Can you give us a background on Bethnals and how your relationship with the brand began?
Bethnals was one of the first projects we took on as a newly founded studio. We have been with the team since the inception of the brand, even helping out with the naming exercise which eventually led to the East London inspired moniker. We feel very close to the brand and have a real vested interest in seeing it do well. They’re definitely one of our favourite clients. It is one of those relationships where the client really values the work we do and understands the impact it can have.
I think it is important to work with clients who you truly believe in, which is definitely the case with Bethnals; properly made, well designed, unisex denim garments from an independent UK design team. I can see us working together long into the future. I really admire the ongoing relationship and work produced by StudioSmall and Margaret Howell for example. If we could achieve the same level of brand consistency over the years I’d be very happy.
What's the concept behind the brand identity that you've created?
The name is obviously inspired by the brands origins in East London. The name Bethnals is basically derived from the Cockney rhyming slang for jeans; “That’s a nice pair of Bethnal Greens mate” (Bethnal Greens = Jeans). Once this was decided we looked at the area of Bethnal Green itself for visual references. It was actually down on the tube platform that we noticed rather beautiful small tiles built into the walls. Using these as reference we redrew some of the shapes, animals and icons and started to integrate them into our early design concepts. While none of the shapes were actually used in the final identity one graphic device that did come out of the exercise were the bold lines used to frame the illustration on the tiles. This was then linked with the uprights of the logotype as if the lines had been extruded from the tops of some of the letterforms.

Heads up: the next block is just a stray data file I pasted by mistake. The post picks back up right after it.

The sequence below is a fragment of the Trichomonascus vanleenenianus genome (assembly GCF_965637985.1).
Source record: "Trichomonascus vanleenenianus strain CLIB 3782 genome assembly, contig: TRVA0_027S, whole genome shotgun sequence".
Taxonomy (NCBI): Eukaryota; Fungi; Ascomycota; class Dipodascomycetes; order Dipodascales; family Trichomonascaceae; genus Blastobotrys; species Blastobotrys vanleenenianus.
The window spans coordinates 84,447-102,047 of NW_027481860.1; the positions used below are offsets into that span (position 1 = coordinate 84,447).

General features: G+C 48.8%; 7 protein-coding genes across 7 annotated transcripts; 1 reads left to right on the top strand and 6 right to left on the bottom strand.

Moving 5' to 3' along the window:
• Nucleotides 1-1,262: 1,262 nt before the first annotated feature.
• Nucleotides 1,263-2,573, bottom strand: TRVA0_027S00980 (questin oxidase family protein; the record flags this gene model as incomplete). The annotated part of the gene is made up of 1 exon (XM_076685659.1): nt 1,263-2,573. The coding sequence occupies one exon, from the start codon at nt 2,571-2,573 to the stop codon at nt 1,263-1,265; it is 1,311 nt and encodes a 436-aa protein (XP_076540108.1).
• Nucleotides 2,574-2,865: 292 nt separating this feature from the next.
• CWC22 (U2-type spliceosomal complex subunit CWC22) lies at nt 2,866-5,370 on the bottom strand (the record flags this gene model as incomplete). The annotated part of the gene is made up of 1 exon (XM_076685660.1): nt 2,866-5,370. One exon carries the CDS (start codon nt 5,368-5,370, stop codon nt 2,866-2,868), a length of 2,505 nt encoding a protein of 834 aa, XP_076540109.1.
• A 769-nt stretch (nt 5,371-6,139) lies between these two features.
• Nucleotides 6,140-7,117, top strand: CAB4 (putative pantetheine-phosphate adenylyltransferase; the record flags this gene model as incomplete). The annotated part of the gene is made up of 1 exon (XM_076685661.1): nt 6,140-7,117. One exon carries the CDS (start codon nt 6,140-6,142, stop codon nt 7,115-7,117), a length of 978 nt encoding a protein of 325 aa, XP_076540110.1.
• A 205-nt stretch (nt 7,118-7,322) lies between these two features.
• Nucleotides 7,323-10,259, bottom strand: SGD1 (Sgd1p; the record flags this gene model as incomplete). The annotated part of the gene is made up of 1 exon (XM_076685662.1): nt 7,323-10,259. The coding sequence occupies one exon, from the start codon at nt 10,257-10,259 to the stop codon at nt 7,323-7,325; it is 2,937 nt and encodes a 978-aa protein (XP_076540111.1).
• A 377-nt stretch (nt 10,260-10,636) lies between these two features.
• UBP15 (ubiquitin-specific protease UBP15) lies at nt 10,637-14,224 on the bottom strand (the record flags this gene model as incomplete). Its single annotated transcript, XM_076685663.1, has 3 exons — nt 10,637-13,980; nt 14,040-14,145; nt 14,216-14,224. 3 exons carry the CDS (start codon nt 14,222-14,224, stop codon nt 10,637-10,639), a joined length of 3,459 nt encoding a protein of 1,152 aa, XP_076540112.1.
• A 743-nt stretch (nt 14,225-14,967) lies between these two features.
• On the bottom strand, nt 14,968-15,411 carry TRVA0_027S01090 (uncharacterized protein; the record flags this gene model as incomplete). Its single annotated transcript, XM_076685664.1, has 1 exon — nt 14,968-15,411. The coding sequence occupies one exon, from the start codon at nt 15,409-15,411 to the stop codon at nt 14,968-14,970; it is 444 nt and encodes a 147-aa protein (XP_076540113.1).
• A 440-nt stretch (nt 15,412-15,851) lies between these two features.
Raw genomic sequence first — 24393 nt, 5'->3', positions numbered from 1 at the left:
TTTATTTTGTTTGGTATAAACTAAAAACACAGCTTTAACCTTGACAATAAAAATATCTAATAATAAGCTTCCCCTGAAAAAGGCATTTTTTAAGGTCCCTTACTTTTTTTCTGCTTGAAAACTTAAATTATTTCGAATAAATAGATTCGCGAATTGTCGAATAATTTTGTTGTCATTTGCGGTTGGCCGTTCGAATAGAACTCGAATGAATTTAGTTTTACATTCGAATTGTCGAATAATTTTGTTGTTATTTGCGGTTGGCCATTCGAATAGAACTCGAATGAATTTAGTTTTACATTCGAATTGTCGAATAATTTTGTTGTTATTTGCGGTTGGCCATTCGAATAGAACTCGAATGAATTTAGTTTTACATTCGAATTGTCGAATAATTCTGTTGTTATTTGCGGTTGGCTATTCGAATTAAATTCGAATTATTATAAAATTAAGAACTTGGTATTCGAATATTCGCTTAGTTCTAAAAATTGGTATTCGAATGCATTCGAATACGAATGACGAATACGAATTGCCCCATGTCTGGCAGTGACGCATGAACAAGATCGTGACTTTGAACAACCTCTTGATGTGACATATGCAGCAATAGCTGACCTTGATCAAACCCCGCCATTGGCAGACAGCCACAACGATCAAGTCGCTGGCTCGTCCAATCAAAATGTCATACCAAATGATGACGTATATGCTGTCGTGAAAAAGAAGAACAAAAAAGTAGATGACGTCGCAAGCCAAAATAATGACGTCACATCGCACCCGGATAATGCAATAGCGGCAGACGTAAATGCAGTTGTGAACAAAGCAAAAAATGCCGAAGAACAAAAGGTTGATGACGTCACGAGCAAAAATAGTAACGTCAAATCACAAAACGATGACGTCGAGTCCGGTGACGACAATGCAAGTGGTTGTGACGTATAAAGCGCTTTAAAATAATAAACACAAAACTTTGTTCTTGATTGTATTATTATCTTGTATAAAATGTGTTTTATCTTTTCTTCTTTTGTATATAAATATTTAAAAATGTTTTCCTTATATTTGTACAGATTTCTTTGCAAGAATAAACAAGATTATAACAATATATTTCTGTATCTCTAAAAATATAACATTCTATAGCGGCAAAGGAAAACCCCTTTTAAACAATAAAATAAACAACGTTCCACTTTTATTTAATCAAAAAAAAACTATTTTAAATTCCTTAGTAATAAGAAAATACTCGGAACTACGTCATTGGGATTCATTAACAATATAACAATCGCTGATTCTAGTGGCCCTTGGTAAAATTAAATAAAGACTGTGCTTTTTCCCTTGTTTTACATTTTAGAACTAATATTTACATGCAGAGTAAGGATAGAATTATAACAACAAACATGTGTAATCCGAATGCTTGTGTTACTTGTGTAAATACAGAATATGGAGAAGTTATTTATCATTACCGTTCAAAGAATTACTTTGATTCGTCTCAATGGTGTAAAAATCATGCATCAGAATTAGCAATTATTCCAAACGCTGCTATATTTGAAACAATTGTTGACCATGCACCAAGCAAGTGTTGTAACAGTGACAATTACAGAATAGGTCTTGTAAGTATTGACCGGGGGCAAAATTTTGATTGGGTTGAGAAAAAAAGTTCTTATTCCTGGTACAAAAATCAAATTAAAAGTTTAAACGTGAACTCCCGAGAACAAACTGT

This gave us our little collection of lines which have been used subtly throughout the garment details, labelling, printed collateral and website. A simple collection of 4 lines almost means nothing but the way in which we got to those 4 lines is a nice little story I think; a small but important reference back to the heritage of the area.
How do you make sure each new seasonal campaign feels fresh, yet stays on brand?
This is all down to collaboration and communication. Over the course of 4 seasons we have built a great team that all work on Bethnals. We have preferred photographers and stylists that understand what we are trying to do with the brand and share the same vision. We all get together, discuss the clothes, look at the samples, and talk about the inspiration behind the collection as a whole. We have limited budgets with Bethnals as they are a true independent brand but we always manage to secure great locations and tend to use new faces for the campaigns to keep model costs reasonable. Where there is a will there is way!